The accounting and consultancy firm KPMG has published a “Handbook on sustainability reporting 2008/09”. The study, 76 pages long, finds that reporting on sustainability is becoming increasingly established among the hundred firms with the highest turnovers. The companies take advantage of it to portray their performance as a whole, identify financial advantages, enhance innovative power and meet shareholders’ information needs. The ideal is to grow economically while offering future generations the same ecological and social opportunities and possibilities as exist today. However, to date there is no uniform, world-wide definitive format or framework for the sustainability topics there is a duty to report on. All the same, the majority of companies are showing a systematic, integrative approach, putting together strategy, portrayal of sustainability performance and structured stakeholder commitment. Among important topics are corporate governance, responsibility throughout the supply chain, effects of climate change and sustainability on the capital market.


Supervisory boards cannot delegate liability

A Chief Compliance Officer at a listed company as a rule has the job of preventing legal violations from being committed from within the company. This meant, as Hans Richter, senior prosecutor with the Stuttgart specialized prosecution service, explained at a DAI seminar on “Professionalization of Supervisory Boards – liability, diversity and female quota”, that the compliance officer had the position of a State guarantor, pursuant to §13 of the Criminal Code (StGB), reducing the board’s liability. The Supervisory Board’s liability remained unaffected. The pattern chosen by Siemens of attaching a Chief Audit Officer directly to the Supervisory Board – with no board authority over him – left board liability unaffected, but in no way meant that the Supervisory Board’s liability was diluted: “For Supervisory Boards, delegating this responsibility is not possible.”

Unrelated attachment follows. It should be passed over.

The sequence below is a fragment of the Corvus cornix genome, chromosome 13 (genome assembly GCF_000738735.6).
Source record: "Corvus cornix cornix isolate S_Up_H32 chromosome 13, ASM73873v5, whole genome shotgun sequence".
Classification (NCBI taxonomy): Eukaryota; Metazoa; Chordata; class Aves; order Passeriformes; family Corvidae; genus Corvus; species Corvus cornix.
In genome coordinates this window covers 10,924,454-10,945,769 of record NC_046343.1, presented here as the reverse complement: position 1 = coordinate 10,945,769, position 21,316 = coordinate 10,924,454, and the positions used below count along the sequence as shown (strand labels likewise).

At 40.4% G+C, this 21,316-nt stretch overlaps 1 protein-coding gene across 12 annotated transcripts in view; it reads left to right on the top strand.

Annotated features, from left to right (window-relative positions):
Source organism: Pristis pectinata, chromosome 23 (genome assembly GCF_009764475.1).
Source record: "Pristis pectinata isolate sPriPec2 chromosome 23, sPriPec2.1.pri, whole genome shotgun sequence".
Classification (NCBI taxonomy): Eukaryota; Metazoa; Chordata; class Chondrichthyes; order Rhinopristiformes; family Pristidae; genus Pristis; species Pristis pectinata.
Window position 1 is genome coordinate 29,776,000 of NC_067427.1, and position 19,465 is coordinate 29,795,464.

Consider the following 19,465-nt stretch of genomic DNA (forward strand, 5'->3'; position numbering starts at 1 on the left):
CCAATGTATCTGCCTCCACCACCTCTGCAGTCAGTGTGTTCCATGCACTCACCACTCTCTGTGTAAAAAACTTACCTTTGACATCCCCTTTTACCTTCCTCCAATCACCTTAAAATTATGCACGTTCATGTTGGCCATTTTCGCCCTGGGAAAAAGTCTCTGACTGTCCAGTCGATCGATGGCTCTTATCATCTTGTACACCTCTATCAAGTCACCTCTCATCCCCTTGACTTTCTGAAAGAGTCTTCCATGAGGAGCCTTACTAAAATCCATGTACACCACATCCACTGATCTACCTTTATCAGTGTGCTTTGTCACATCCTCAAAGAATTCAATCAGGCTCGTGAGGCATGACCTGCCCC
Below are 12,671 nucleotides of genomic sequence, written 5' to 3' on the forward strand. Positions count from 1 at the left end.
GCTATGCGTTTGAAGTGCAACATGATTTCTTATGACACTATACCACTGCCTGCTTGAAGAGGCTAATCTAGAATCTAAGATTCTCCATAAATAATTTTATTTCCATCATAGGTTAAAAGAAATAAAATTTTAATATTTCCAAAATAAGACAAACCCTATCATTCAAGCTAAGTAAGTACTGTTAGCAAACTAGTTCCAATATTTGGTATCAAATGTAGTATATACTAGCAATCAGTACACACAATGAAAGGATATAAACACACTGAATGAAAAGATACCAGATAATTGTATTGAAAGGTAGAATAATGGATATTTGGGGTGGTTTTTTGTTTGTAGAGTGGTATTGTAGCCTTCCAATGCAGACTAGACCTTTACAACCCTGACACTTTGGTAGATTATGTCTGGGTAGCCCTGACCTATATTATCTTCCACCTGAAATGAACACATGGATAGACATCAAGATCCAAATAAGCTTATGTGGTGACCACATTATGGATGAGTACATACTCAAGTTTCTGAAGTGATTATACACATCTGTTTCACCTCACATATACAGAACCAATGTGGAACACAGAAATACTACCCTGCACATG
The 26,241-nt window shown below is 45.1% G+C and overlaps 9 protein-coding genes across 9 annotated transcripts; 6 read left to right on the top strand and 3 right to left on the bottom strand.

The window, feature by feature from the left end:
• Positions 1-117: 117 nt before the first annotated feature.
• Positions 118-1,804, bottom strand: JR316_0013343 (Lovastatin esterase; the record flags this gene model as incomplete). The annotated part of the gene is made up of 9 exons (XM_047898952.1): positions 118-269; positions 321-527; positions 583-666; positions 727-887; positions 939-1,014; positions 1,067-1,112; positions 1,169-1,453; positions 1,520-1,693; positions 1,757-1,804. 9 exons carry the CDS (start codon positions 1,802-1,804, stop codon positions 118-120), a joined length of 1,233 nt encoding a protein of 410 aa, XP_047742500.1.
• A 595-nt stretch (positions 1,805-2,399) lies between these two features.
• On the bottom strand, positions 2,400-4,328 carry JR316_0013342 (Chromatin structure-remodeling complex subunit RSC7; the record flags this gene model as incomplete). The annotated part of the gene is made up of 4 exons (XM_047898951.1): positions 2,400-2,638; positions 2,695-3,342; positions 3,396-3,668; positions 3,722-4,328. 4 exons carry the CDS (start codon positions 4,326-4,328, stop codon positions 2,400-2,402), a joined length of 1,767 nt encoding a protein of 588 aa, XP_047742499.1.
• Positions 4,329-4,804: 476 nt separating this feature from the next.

Too few photos of Supervisory Board members

In its March survey, geschäftsberichte-portal, Germany’s biggest database for business reports of listed companies, focused on the theme of photographs. It found that in current business reports the board was shown in individual photos in 42.86% of cases, and in 35.71% with a group photo against a neutral background. Only 7.41% showed the board as a group against a specific background. By contrast, the members of Supervisory Boards were less present photographically. In one third of cases there were no photos of them at all, while in 58.33% the Supervisory Board chair was shown in an individual portrait. In 8.33% of cases there was a group photo of the Supervisory Board.

Additionally, geschäftsberichte-portal asked about the attitude towards graphs in the business report. 8.33% indicated there were no graphs in the current business report and none were planned in future. A further 16.67% had no graphs currently, but would incorporate some in the report in future. In 75% of cases graphic presentations are already contained in the present business report.


Women lawyers call for higher proportion of women

The German Association of Women Lawyers (DJB) is pushing for a higher quota for women on company bodies at over 70 AGMs of major companies. Uta Behrens and Susanne Weßler-Hoth want to hear from board and Supervisory Board members why the proportion of women among owner-side Supervisory Board appointees and in leading positions has scarcely risen. At ThyssenKrupp, Siemens, Porsche, Infineon and also at Merck, they have already made use of their right as shareholders to information. Federal Minister for the Family Kristina Schröder is planning in this connection initially to use public rankings to “put the companies under pressure”.


Fund on environment themes demanded

According to a survey by Swiss asset manager Pictet, sustainable funds are rising strongly again. The fund companies surveyed want to build up investments in sustainable real estate by 30%, in sustainable share funds by 20% and in sustainable money-market funds by 3%. All of these are, however, outranked by environment-theme funds, where a rise of 43% is expected.